Ginzametrics Helps Huge Sites Get More Search & Social Attention
Ray Grieselhuber, the founder of search optimization startup Ginzametrics, deserves a prize for patience. My first meeting with him was more than two years ago, on September 27, 2010 (I remember that it was a windy but bright afternoon outside Caffe La Stazione in the Dogpatch). I said I’d likely write a story based on our interview, but then a lot of other things got in the way.
So I asked Ray to stop by for another talk on November 3, 2011—but then immediately got sidetracked with a hundred other pressing tasks. Embarrassed, but still convinced that Ginzametrics is a cool company, I talked to him for a third time last month, then left on vacation before I could write my story.
Well, I don’t know if Ray will feel it was worth the wait, but I’m back on duty this week, and today I’m finally going to tell you all about Ginzametrics. The company has been thriving, so there’s actually a lot more to say than there was back in the fall of 2010, when Grieselhuber had just finished a term inside Y Combinator.
“The first year was about launching and making sure the whole thing didn’t fall over,” Grieselhuber says of Ginzametrics’ service, which is designed to help big companies manage the content of their websites to achieve better rankings on Google, Bing, and other search engines. “In the last year, we’ve been scaling out to a lot more customers, and hiring people to help us continue to expand.”
At just eight full-time workers, and with a modest $1.7 million in venture capital under its belt, Mountain View, CA-based Ginzametrics is still a lot smaller than its main competitor in the search engine optimization (SEO) market: San Mateo, CA-based BrightEdge, which employs more than 200 people. (I profiled BrightEdge back in June 2010). Grieselhuber says Ginzametrics’ main advantage over its bigger rival is that its system is optimized for managing very large websites: Japanese e-commerce giant Rakuten is a customer, for example.
“It is very much a David and Goliath thing,” he says. BrightEdge has raised $20 million, “and they’re growing like crazy. Hats off to them—they’ve really helped to educate potential customers on how this technology can benefit them, so they’ve saved us a lot of work. We are trying to do things a little bit differently. We are definitely the upstart—our goal is to be the next-generation technology.”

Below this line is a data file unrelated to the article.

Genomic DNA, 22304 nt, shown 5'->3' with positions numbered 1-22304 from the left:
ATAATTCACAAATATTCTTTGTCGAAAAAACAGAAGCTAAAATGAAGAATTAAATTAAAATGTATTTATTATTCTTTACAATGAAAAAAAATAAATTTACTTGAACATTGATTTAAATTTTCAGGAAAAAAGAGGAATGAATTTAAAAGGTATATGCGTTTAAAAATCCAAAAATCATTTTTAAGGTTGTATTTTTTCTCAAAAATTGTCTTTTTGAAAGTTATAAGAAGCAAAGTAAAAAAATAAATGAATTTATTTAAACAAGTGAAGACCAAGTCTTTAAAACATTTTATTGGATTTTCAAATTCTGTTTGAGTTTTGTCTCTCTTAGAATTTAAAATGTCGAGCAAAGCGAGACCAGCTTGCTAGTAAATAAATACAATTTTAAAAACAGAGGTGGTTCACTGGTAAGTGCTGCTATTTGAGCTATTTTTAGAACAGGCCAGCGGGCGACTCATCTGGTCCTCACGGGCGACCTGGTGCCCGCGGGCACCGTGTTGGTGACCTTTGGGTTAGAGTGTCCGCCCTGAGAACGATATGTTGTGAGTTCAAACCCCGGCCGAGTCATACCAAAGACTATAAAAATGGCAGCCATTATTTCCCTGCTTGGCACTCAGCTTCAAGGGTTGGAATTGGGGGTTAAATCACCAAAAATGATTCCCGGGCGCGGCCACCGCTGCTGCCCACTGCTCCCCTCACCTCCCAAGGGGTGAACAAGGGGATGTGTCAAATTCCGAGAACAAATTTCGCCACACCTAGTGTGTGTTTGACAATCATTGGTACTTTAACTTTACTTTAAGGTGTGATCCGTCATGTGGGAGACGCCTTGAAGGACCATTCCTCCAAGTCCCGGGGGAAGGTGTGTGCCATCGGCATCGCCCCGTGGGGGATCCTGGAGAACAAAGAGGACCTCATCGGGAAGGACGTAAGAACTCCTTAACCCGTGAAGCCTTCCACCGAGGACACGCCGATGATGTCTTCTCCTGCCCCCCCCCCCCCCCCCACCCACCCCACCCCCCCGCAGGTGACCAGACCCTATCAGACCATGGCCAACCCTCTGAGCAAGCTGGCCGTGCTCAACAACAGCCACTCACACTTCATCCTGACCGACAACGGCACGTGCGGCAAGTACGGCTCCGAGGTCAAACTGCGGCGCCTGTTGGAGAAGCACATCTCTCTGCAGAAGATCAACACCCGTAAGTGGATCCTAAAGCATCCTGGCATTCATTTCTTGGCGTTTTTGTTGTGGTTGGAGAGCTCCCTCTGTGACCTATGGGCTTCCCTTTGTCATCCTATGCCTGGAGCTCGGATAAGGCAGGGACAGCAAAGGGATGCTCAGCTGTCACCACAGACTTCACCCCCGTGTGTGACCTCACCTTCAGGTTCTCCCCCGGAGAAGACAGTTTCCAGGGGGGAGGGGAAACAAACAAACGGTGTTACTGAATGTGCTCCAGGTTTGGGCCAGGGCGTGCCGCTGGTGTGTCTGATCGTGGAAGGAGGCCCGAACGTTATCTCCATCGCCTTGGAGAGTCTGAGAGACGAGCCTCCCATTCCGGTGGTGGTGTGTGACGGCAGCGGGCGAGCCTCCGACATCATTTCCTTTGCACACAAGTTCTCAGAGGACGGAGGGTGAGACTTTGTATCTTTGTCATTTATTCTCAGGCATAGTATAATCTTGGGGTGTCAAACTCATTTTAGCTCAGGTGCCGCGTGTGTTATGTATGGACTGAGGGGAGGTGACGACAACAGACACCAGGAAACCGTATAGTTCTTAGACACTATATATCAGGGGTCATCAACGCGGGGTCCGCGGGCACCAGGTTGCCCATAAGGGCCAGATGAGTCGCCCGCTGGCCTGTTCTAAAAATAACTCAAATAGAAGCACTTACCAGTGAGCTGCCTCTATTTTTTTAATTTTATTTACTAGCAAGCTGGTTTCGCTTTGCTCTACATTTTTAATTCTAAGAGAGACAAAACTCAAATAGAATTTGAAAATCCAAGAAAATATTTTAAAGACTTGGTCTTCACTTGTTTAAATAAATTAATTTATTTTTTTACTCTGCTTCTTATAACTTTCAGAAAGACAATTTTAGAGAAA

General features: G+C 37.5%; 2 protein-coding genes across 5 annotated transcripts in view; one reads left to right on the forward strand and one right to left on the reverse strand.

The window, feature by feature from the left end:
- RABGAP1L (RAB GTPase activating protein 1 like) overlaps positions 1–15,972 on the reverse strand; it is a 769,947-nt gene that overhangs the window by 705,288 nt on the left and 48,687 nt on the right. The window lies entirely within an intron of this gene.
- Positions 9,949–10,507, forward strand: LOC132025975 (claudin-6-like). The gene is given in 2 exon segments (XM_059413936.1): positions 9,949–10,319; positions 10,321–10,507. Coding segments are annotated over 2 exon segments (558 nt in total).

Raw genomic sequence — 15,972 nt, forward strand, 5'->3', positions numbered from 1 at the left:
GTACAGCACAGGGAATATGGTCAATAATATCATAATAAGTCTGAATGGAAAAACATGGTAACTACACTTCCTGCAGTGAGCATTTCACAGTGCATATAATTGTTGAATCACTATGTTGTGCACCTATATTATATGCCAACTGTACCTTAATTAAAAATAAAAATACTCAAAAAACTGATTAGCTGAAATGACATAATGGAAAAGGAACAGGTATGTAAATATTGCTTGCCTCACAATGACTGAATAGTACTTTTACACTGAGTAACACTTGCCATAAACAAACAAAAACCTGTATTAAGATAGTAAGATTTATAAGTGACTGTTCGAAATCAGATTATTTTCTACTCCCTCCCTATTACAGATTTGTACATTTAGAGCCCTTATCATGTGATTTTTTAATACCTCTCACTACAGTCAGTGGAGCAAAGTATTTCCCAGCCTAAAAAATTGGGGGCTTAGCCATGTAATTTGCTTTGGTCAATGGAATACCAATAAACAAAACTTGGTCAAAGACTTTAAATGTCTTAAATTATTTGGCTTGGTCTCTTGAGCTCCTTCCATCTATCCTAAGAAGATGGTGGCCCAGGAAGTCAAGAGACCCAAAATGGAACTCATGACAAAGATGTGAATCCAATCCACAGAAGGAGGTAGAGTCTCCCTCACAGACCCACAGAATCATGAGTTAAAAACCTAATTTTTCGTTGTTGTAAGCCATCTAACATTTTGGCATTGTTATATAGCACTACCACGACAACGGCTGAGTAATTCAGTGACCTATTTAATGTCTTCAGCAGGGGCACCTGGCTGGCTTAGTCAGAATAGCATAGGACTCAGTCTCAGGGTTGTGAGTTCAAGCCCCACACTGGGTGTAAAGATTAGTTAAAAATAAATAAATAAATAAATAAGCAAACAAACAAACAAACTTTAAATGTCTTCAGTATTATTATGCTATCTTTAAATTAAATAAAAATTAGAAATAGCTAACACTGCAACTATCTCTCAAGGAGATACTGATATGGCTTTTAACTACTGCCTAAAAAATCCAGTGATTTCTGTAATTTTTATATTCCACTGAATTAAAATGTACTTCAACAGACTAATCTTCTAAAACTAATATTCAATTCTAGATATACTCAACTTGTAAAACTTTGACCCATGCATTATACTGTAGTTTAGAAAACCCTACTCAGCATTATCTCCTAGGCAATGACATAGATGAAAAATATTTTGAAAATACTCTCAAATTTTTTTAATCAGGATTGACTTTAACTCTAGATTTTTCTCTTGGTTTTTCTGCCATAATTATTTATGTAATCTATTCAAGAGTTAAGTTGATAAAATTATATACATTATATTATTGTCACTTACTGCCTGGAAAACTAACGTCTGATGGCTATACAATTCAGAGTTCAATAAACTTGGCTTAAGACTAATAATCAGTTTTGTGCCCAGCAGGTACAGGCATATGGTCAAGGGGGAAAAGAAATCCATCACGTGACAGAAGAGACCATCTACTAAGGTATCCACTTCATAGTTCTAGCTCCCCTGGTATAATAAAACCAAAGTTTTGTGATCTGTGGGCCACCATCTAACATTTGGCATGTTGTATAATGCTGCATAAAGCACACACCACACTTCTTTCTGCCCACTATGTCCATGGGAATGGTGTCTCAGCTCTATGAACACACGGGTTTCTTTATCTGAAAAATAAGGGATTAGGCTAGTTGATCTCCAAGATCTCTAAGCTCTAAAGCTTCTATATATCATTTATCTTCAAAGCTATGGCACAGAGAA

The “Ginza” in the company’s name is a reference to Grieselhuber’s connections to Tokyo, where he worked for three years as the head of a boutique interactive agency specializing in Web analytics. (He also speaks the language fluently.) “I’ve always been doing more sophisticated stuff than what I see on the market, but now I’m seeing the mainstream vendors start to catch on to these ideas,” Grieselhuber told me at our first meeting. “I saw the opportunity to package these [SEO] ideas into something that works for a wider, enterprise-class audience”—but in the form of a Web-based service that doesn’t cost hundreds of thousands of dollars and weeks of IT time to spin up.
The big problem Ginzametrics wants to help with is increasing a company’s visibility on the Internet. If you sell picture-hanging widgets and your site doesn’t rank in the top Google results under “picture hanging,” it’s the modern-day equivalent of not having a listing in the phone book or the Yellow Pages. “If you are ranked highly in Google, it’s one of the strongest signals of trust and quality,” Grieselhuber says. “But it’s much more than just Google. Yelp and the App Store are increasingly important. If you are a marketer and you see an ordered list, you should be thinking, ‘How can I be at the top of that list?”
Almost any SEO tool can show how a company ranks in the search results for a given keyword. Grieselhuber says his goal was to build a Web-based system that would pull together performance data from many additional sources, show users how search engine rankings relate to Web traffic and revenue, and guide companies as they try to adjust the content of their sites to drive rankings up.
That’s a classic “big data” problem, since it involves tracking the performance of thousands of pages on large websites against thousands of keywords on several search engines and social media services. And that’s exactly where Grieselhuber’s interests as a programmer lie. He says Ginzametrics’ big advantage, when he was starting the company as a single founder inside Y Combinator in mid-2010, was that … Next Page »